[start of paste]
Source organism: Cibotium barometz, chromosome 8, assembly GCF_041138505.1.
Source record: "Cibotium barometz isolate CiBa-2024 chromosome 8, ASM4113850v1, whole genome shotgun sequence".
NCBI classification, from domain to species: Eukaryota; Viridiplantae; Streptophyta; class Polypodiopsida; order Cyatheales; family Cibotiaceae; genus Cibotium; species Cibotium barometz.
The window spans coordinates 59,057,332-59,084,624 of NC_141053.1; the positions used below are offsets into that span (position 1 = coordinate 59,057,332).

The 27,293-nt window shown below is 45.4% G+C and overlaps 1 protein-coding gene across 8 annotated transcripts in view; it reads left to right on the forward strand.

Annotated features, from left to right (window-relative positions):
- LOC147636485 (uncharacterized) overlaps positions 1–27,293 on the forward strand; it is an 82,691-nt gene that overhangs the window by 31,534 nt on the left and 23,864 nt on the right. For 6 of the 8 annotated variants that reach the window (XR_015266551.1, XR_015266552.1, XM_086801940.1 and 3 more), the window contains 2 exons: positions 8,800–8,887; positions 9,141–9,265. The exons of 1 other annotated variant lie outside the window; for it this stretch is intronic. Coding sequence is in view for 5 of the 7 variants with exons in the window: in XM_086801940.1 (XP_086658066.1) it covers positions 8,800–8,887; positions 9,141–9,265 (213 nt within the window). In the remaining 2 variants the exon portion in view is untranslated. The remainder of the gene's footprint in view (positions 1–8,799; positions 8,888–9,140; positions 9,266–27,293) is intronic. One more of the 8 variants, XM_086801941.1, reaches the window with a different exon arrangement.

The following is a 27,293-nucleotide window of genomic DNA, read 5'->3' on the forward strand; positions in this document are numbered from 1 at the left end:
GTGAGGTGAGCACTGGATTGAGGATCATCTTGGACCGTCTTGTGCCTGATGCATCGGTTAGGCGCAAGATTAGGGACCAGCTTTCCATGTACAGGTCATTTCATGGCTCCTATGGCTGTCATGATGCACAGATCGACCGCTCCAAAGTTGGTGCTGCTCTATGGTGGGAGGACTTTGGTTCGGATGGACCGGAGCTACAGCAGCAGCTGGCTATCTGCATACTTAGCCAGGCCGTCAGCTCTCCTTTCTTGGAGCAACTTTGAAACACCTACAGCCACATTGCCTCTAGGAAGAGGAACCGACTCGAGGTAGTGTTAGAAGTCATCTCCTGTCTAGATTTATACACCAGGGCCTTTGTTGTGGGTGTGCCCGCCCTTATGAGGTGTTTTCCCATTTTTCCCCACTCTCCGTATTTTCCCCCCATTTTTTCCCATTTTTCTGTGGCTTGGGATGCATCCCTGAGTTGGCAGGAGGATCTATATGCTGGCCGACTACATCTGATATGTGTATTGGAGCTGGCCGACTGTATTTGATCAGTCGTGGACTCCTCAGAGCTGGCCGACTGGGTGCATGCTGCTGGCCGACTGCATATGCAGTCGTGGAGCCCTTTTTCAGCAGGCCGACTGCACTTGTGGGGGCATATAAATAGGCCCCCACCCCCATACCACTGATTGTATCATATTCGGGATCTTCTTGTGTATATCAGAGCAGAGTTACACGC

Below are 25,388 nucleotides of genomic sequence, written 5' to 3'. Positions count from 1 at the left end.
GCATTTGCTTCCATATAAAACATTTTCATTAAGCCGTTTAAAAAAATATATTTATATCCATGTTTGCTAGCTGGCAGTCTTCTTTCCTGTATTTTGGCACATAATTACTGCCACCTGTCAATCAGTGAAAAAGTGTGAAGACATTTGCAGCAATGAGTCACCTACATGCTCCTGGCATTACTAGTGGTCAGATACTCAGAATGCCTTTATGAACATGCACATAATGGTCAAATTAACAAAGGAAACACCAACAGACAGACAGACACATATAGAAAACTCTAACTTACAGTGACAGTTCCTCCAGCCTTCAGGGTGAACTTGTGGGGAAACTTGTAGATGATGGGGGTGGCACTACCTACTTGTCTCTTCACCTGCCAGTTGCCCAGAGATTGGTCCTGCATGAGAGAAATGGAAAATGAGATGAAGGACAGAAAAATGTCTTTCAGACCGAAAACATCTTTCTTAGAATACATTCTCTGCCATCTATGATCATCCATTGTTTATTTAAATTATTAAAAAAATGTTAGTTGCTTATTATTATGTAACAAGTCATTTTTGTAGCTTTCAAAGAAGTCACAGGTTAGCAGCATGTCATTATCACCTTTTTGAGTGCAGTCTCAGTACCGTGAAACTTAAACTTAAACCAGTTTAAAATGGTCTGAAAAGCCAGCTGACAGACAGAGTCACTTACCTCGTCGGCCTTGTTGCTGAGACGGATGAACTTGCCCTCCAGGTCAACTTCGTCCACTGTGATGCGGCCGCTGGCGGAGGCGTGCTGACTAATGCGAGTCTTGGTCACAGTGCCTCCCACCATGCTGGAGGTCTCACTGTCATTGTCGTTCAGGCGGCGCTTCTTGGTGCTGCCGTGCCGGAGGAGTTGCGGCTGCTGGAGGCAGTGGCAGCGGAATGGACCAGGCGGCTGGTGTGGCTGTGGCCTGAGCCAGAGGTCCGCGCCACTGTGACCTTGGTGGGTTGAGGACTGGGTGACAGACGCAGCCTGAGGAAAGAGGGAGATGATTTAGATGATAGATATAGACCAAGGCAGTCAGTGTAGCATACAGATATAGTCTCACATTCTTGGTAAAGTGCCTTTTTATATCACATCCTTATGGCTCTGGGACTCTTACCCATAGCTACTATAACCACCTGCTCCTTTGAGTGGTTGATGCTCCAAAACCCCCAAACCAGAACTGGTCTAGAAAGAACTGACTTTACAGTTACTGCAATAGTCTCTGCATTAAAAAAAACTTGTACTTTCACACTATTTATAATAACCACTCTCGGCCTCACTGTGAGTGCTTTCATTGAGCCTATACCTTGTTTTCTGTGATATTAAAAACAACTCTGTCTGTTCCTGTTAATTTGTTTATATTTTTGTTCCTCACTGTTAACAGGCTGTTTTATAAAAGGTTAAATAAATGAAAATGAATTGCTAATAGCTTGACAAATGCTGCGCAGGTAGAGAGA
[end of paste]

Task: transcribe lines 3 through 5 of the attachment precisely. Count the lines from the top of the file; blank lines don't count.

NCBI classification, from domain to species: Eukaryota; Viridiplantae; Streptophyta; class Polypodiopsida; order Cyatheales; family Cibotiaceae; genus Cibotium; species Cibotium barometz.
The window spans coordinates 59,057,332-59,084,624 of NC_141053.1; the positions used below are offsets into that span (position 1 = coordinate 59,057,332).

The 27,293-nt window shown below is 45.4% G+C and overlaps 1 protein-coding gene across 8 annotated transcripts in view; it reads left to right on the forward strand.